Coordinator, Access to information and Privacy Advisor, Access to information
7 Retention of personal information requested under paragraph 8(2)(e)
9 Examination of information
11(2),11(4) Notification concerning corrections
13(1) Disclosure of personal information relating to physical or mental health
14 Examination in presence of medical practitioner or psychologist

I approve the delegation schedule.

Manon Brassard, Deputy Minister / President
Date

Appendix - Statistical report for 2016-17

Part 1: Requests Under the Privacy Act

Number of Requests
Received during reporting period 5
Outstanding from previous reporting period 1
Total 6
Closed during reporting period 6
Carried over to next reporting period 0

Part 2: Requests Closed During the Reporting Period

2.1 Disposition and completion time
Disposition of Requests Completion Time
1 to 15 Days 16 to 30 Days 31 to 60 Days 61 to 120 Days 121 to 180 Days 181 to 365 Days More than 365 Days Total
All disclosed 1 1 0 0 0 0 0 2
Disclosed in part 0 1 0 0 0 0 0 1
All exempted 0 0 0 0 0 0 0 0
All excluded 0 0 0 0 0 0 0 0
No records exist 0 0 0 0 0 0 0 0
Request abandoned 4 0 0 0 0 0 0 4
Neither confirmed nor denied 0 0 0 0 0 0 0 0
Total 5 1 0 0 0 0 0 6
2.2 Exemptions
Section Number of Requests
18(2) 0
19(1)(a) 0
19(1)(b) 0
19(1)(c) 0
19(1)(d) 0
19(1)(e) 0
19(1)(f) 0
20 0
21 0
22(1)(a)(i) 0
22(1)(a)(ii) 0
22(1)(a)(iii) 0
22(1)(b) 0
22(1)(c) 0
22(2) 0
22.1 0
22.2 0
22.3 0
23(a) 0
23(b) 0
24(a) 0
24(b) 0
25 0
26 0
27 0
28 0
2.3 Exclusions
Section Number of Requests
69(1)(a) 0
69(1)(b) 0
69.1 0
70(1) 0
70(1)(a) 0
70(1)(b) 0
70(1)(c) 0
70(1)(d) 0
70(1)(e) 0
70(1)(f) 0
70.1 0
2.4 Format of information released
Disposition Paper Electronic Other formats
All disclosed 1 1 0
Disclosed in part 1 0 0
Total 1 1 0

2.5 Complexity

2.5.1 Relevant pages processed and disclosed
Disposition of Requests Number of Pages Processed Number of Pages Disclosed Number of Requests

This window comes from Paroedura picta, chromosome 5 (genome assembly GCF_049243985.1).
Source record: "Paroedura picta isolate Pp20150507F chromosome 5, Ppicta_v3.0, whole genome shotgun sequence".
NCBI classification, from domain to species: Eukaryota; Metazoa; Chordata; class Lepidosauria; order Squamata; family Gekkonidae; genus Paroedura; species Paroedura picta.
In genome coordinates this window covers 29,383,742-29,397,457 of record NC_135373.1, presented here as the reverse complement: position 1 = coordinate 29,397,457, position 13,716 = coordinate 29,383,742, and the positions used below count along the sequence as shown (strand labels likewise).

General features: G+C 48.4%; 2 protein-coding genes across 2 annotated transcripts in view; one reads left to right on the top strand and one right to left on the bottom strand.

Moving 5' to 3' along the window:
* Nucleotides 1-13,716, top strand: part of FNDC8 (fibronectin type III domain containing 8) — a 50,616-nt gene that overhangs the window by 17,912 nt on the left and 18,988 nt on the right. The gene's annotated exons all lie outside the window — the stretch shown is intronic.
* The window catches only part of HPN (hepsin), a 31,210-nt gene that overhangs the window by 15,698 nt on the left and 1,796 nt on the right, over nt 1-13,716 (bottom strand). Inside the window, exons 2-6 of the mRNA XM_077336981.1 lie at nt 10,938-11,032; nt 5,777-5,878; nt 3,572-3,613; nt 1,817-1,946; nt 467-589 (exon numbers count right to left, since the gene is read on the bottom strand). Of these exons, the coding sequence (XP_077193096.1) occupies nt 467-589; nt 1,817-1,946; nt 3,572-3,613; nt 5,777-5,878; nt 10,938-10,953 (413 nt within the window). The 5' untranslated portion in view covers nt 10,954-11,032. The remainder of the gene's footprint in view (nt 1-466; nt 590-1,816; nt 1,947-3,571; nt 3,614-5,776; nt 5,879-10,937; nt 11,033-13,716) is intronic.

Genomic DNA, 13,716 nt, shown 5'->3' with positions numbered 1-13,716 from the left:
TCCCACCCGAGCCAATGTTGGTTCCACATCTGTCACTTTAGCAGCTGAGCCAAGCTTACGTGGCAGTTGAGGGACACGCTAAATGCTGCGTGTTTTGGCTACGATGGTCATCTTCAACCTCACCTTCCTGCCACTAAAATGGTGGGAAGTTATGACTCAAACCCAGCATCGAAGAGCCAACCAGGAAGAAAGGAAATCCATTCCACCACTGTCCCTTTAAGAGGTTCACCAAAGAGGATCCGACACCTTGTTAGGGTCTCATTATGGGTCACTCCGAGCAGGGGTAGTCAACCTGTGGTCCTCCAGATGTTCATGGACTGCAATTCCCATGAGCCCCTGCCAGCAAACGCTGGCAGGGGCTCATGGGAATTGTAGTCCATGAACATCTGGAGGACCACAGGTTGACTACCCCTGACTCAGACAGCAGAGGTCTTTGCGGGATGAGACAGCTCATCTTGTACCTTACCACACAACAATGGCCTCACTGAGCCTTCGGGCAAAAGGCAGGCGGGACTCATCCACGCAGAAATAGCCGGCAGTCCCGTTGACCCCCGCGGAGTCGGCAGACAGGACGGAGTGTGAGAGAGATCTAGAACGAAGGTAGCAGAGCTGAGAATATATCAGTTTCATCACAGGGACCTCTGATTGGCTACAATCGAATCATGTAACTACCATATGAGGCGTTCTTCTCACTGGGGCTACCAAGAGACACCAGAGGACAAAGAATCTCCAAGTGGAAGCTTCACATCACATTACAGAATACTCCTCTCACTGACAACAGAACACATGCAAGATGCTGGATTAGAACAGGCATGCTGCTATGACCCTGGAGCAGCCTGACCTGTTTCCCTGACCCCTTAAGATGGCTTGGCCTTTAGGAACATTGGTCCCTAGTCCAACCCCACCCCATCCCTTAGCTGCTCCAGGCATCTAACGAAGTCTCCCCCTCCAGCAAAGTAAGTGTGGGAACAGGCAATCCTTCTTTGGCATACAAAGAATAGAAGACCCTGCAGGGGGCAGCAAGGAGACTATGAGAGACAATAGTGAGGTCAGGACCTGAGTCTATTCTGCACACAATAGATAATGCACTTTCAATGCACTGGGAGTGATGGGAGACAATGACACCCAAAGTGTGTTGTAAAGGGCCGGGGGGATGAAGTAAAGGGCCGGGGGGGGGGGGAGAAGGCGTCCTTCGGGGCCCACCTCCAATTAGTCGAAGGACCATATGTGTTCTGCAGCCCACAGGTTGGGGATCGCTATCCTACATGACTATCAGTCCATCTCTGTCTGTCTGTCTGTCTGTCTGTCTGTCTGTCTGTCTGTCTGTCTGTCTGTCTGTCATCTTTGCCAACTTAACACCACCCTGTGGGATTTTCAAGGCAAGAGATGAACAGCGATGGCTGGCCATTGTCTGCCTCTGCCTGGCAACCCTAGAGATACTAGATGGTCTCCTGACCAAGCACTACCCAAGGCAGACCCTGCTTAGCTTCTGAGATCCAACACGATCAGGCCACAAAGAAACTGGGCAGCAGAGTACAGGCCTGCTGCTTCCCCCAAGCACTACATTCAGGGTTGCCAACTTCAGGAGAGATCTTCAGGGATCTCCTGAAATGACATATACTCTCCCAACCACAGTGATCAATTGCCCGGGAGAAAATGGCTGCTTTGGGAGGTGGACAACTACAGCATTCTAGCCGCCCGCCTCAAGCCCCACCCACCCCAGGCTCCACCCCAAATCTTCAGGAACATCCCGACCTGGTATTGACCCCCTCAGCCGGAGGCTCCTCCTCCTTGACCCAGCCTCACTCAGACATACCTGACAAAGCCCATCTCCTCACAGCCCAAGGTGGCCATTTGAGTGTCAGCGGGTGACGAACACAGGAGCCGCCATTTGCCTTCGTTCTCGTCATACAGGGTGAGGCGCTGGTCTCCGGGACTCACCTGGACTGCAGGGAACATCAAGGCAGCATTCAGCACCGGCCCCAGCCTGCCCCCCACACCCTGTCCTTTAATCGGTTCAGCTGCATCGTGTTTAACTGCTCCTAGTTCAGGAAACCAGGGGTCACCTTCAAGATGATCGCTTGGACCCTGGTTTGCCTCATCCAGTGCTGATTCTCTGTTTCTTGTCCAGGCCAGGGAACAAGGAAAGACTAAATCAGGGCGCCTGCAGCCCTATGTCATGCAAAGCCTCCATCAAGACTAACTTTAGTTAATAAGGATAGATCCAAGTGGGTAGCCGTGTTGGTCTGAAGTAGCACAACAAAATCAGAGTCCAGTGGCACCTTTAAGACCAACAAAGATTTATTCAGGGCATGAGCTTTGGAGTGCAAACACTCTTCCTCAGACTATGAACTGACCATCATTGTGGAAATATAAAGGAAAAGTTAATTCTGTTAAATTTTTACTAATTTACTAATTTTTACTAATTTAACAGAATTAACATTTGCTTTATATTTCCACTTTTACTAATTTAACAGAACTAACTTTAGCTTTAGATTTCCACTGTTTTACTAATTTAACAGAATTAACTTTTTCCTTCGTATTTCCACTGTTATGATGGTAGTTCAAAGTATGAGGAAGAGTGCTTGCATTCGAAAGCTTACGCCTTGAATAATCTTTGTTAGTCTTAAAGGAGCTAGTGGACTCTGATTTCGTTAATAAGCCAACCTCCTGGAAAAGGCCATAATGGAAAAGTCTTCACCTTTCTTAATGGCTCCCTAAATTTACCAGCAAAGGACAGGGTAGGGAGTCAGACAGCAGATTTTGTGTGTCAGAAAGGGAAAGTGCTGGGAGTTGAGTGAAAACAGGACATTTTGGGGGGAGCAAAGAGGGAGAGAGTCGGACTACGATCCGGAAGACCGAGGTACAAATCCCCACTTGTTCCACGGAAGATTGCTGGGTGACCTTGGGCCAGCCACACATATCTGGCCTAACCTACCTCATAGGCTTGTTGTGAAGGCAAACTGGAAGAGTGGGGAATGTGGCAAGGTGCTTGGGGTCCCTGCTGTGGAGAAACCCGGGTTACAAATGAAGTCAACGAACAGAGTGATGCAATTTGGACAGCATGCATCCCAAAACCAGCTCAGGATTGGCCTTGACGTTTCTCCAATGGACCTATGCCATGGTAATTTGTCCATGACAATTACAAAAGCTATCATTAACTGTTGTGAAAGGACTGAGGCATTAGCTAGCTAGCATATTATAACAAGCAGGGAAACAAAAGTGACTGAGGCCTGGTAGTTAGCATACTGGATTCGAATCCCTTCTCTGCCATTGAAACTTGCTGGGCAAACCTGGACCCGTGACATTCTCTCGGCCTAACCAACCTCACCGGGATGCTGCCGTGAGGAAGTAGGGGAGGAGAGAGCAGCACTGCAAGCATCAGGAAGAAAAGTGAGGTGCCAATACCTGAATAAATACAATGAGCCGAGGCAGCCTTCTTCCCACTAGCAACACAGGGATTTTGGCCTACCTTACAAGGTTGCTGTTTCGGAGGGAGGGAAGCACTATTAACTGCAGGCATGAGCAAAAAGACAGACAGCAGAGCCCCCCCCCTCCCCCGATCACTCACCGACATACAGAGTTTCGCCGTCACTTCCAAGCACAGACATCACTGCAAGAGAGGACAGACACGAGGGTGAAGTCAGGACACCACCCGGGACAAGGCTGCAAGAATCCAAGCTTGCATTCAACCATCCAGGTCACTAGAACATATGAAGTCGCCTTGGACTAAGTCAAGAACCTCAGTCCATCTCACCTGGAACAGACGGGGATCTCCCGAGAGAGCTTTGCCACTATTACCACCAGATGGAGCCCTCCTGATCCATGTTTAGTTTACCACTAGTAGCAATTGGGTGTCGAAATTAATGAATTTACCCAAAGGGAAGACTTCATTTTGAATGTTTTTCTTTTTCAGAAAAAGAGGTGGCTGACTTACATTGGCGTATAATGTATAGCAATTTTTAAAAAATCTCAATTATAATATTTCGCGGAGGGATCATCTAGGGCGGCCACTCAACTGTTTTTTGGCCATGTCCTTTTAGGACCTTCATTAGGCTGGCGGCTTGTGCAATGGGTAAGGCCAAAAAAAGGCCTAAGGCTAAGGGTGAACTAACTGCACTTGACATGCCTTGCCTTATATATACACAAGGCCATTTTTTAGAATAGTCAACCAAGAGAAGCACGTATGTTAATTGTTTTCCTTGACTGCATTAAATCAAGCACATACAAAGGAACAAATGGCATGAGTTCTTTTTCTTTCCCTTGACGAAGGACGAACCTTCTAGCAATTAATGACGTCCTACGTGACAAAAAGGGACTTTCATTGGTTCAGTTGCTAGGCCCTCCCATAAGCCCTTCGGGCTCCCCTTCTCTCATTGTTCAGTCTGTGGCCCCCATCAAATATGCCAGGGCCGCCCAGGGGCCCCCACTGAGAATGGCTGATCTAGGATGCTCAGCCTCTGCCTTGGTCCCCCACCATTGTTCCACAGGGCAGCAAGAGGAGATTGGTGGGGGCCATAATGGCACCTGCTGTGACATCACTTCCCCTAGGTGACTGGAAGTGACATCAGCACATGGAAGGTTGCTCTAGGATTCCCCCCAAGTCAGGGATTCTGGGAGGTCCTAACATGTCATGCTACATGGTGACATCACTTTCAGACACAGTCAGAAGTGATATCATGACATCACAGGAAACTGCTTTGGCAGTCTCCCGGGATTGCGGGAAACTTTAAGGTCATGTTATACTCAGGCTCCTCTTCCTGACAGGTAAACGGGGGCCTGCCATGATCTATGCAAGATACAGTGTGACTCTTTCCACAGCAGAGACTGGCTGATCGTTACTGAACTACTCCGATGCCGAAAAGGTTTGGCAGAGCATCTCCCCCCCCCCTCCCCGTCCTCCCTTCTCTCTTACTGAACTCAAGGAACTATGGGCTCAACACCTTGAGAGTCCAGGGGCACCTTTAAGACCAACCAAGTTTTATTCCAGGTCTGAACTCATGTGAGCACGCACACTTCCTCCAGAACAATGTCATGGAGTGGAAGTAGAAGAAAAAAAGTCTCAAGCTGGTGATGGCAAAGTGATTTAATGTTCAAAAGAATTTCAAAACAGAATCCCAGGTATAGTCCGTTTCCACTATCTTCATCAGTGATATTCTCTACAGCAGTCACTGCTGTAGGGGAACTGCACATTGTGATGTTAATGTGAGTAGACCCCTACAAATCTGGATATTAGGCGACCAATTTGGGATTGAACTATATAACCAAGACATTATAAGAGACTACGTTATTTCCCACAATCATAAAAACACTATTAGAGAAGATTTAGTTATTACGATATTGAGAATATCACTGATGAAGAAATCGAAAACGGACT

All disclosed 79 79 2
Disclosed in part 0 0 0
All exempted 0 0 0
All excluded 0 0 0
Request abandoned 0 0 4
Neither confirmed nor denied 0 0 0
Total 79 79 6
2.5.2 Relevant pages processed and disclosed by size of requests
Disposition Less Than 100 Pages Processed 101-500 Pages Processed 501-1000 Pages Processed
Number of Requests Pages Disclosed Number of Requests Pages Disclosed Number of Requests Pages Disclosed
All disclosed 2 79 0 0 0 0
Disclosed in part 0 0 0 0 0 0
All exempted 0 0 0 0 0 0
All excluded 0 0 0 0 0 0
Request abandoned 4 0 0 0 0 0
Neither confirmed nor denied 0 0 0 0 0 0
Total 6 79 0 0 0 0
2.5.2 Relevant pages processed and disclosed by size of requests (continued)
Disposition 1001-5000 Pages Processed More Than 5000 Pages Processed
Number of Requests Pages Disclosed Number of Requests Pages Disclosed
All disclosed 0 0 0 0
Disclosed in part 0 0 0 0
All exempted 0 0 0 0
All excluded 0 0 0 0
Request abandoned 0 0 0 0
Neither confirmed nor denied 0 0 0 0
Total 0 0 0 0
2.5.3 Other complexities
Disposition Consultation Required Legal Advice Sought Interwoven Information Other Total
All disclosed 0 0 0 0 0
Disclosed in part 0 0 0 0 0
All exempted 0 0 0 0 0
All excluded 0 0 0 0 0
Request abandoned 0 0 0 0 0
Neither confirmed nor denied 0 0 0 0 0
Total 0 0 0 0 0

2.6 Deemed refusals

2.6.1 Reasons for not meeting statutory deadline
Number of Requests Closed Past the Statutory Deadline Principal Reason
Workload External Consultation Internal Consultation Other
0 0 0 0 0
2.6.2 Number of days past deadline
Number of Days Past Deadline Number of Requests Past Deadline Where No Extension Was Taken Number of Requests Past Deadline Where An Extension Was Taken Total
1 to 15 days 0 0 0
16 to 30 days 0 0 0
31 to 60 days 0 0 0
61 to 120 days 0 0 0
121 to 180 days 0 0 0
181 to 365 days 0 0 0
More than 365 days 0 0 0
Total 0 0 0
2.7 Requests for translation
Translation Requests Accepted Refused Total
English to French 0 0 0
French to English 0 0 0
Total 0 0 0

Part 3 - Disclosures Under Subsection 8(2) and 8(5)

Paragraph 8(2)(e) Paragraph 8(2)(m) Subsection 8(5) Total
0 0 0 0

Part 4 - Requests for Correction of Personal Information and Notations

Disposition for Correction Requests Received Number